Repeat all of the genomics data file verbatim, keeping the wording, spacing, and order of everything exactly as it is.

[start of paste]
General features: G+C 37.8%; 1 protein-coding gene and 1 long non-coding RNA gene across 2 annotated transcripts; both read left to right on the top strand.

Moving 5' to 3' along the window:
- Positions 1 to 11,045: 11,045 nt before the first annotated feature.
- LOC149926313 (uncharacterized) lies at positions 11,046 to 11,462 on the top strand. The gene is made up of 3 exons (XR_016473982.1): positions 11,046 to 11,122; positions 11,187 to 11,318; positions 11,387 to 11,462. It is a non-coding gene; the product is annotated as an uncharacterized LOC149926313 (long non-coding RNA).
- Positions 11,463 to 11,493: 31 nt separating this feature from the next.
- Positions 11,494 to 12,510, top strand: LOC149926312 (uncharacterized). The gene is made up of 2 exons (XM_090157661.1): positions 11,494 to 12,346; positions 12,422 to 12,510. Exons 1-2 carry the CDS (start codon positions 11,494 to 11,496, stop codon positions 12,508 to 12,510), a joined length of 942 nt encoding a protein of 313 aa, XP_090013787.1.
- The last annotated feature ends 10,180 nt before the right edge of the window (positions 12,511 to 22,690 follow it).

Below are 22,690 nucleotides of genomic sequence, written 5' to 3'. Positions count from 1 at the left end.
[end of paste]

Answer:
General features: G+C 37.8%; 1 protein-coding gene and 1 long non-coding RNA gene across 2 annotated transcripts; both read left to right on the top strand.

Moving 5' to 3' along the window:
- Positions 1 to 11,045: 11,045 nt before the first annotated feature.
- LOC149926313 (uncharacterized) lies at positions 11,046 to 11,462 on the top strand. The gene is made up of 3 exons (XR_016473982.1): positions 11,046 to 11,122; positions 11,187 to 11,318; positions 11,387 to 11,462. It is a non-coding gene; the product is annotated as an uncharacterized LOC149926313 (long non-coding RNA).
- Positions 11,463 to 11,493: 31 nt separating this feature from the next.
- Positions 11,494 to 12,510, top strand: LOC149926312 (uncharacterized). The gene is made up of 2 exons (XM_090157661.1): positions 11,494 to 12,346; positions 12,422 to 12,510. Exons 1-2 carry the CDS (start codon positions 11,494 to 11,496, stop codon positions 12,508 to 12,510), a joined length of 942 nt encoding a protein of 313 aa, XP_090013787.1.
- The last annotated feature ends 10,180 nt before the right edge of the window (positions 12,511 to 22,690 follow it).

Below are 22,690 nucleotides of genomic sequence, written 5' to 3'. Positions count from 1 at the left end.